Istanbul is the largest city in Turkey and the third most populated city in the world. Istanbul straddles the Bosphorus Sea with city limits in both Europe and Asia. We only had two full days in the city, but we got around to many of the popular sights and enjoyed the food, decor, shopping (though there is some pressure sales going on here) and atmosphere.

Hippodrome and Obelisks

On our first day we took an 8 hour tour to the key locations in Istanbul. After the tour bus expertly navigated the narrow streets we were dropped off at the Hippodrome. It was once a circus that was the sporting and social centre of Constantinople. There were people selling trinkets, maps, guidebooks, and goods that circled the tourists. Shortly after our arrival the peddlers were chased off by the authorities.

The Blue Mosque

Next on our tour, a visit to the Sultan Ahmet Mosque, also known as the Blue Mosque. Completed in 1616, this example of classical Ottoman architecture has 260 windows and is decorated with over 20,000 tiles. Ladies, if you want to go inside you will have to cover your hair with a scarf and must be wearing pants or a long skirt. No worries if you aren’t dressed properly. They have coverups you can borrow.

Hagia Sophia

The Hagia Sophia name means “holy wisdom”. Originally built in 6th century A.D., it has played the part of cathedral, mosque and now museum. The Hagia Sophia is one of the greatest surviving examples of Byzantine architecture. The dome is slightly smaller than the Pantheon in Rome. We really didn’t spend enough time here. But with the short time we had I ran around on the main level and up to the 2nd floor and snapped as many photos as I could. Here is a shot of what it looked like in circa 1900.

Grand Bazaar

Next stop on our tour was the Grand Bazaar. It was cool but a bit too crazy for me to do any real shopping. We didn’t have a lot of time, being a part of the tour and all, but I snapped pics and took in only a small portion of the enormity that is this vast shopping bazaar. Over 3,000 shops call the Grand Bazaar home. There can be anywhere between 250,000 and 400,000 visitors daily. Another place where there are people trying to convince you to come in to their booth. I would have liked to go through the place again with more time but it wasn’t meant to be. Did snap some nice pics though.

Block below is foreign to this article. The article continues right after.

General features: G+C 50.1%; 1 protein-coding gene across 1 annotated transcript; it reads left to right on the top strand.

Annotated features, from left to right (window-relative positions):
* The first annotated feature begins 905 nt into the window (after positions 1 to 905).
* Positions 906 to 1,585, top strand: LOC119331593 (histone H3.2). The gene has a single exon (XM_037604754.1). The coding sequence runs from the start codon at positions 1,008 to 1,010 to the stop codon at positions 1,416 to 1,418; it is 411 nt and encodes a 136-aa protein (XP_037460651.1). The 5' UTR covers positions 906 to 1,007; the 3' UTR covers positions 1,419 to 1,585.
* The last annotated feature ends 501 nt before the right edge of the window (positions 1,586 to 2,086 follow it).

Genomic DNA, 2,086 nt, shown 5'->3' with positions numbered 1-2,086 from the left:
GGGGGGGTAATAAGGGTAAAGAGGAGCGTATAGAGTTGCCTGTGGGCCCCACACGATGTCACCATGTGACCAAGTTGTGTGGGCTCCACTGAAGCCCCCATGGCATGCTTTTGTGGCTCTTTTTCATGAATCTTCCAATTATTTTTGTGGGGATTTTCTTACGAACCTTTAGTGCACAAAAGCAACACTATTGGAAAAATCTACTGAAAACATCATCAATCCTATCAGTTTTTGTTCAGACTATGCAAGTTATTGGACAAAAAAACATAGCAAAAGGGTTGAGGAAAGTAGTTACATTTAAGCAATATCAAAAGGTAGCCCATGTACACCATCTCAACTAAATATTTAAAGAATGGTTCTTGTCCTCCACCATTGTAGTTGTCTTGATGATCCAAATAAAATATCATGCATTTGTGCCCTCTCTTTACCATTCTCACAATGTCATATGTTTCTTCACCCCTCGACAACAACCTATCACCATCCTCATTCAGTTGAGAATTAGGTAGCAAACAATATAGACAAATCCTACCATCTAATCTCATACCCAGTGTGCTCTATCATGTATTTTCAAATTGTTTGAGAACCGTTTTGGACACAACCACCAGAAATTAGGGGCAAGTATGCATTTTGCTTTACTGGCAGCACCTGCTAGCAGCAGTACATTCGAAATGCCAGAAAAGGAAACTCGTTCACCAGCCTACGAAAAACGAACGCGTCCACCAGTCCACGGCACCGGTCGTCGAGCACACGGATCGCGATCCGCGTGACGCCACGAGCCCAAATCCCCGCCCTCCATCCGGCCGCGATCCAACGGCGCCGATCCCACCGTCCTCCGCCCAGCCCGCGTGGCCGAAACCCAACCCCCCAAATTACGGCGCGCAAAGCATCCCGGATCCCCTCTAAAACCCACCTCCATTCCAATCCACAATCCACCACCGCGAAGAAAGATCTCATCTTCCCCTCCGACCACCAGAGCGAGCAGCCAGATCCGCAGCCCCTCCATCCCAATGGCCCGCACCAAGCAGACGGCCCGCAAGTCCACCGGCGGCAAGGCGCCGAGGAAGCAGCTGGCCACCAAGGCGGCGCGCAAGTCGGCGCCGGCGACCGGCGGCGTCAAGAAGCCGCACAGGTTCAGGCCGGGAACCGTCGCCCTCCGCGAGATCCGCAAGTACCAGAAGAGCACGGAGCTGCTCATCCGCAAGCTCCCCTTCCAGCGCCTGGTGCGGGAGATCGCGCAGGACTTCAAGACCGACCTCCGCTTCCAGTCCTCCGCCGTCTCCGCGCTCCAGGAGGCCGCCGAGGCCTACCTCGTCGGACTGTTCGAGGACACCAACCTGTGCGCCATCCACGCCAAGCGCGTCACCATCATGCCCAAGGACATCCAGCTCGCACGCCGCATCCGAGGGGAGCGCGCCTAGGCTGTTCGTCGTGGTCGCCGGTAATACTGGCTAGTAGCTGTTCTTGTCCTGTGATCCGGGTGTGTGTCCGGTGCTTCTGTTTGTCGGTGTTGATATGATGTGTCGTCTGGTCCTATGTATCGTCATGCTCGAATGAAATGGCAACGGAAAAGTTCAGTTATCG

Underground Basilica Cistern

This stop was one of the reasons I picked this specific Istanbul city tour. The Basilica Cistern or “Sunken Palace” is the largest of hundreds beneath the city. Like Hagia Sophia, it was built in the 6th century. The enlarged cistern provided a water filtration system for the Great Palace of Constantinople. The remaining pool of water is now home to many fish.

Topaki Palace

Topkapi Palace, the crown jewel of the Ottoman Empire, is said to be the largest and oldest palace in the world. Built between 1460 – 1478 by Sultan Mehmed, the palace was the primary residence of the Ottoman Sultans for approximately 400 years. The palace was also used for state occasions and entertainment. More than 4,000 people lived in the palace at one time. Now a museum, Topkapi has over hundreds of rooms and chambers, but only the important ones are open to the public. There are famous jewels on display, including the famous 86-carat pear-shaped Spoonmaker DiamondUnfortunately in all of the good spaces with cool items, photography was not allowed.

The Egyptian Spice Bazaar

On our last full day in the grand city we took a half day tour that included a stop at the Egyptian Spice Bazaar. Built in 1660, this bazaar is more low key in the pushy sales department and was no where near as crowded as the Grand Bazaar. Of course we got there right when it opened so that may have something to do with it. We didn’t have a lot of time to look around here. I would have preferred to do a different Bosphorus cruise tour and check out the bazaar on our own at another time.

Bosphorus Cruise

The cruise portion of the tour was approximately an hour. With option to sit on the top deck and listen to the description of sites on the European and Asian sides of the Bosphorus. It was relaxing and allowed for great photo ops.


Overall, we really enjoyed our short trip to Istanbul. The food was great. Our lodging was at the Hotel Seraglio—which included breakfast, wifi and was located right next to the Blue Mosque—was a great choice for the short stay. The Sabiha Gokcen Airport (SAW) is not the closest airport to city center Istanbul, but you will find deals for weekend travel. To close out my update on this trip here are some miscellaneous shots. Next up on the BnB blog: Sinaia, Romania.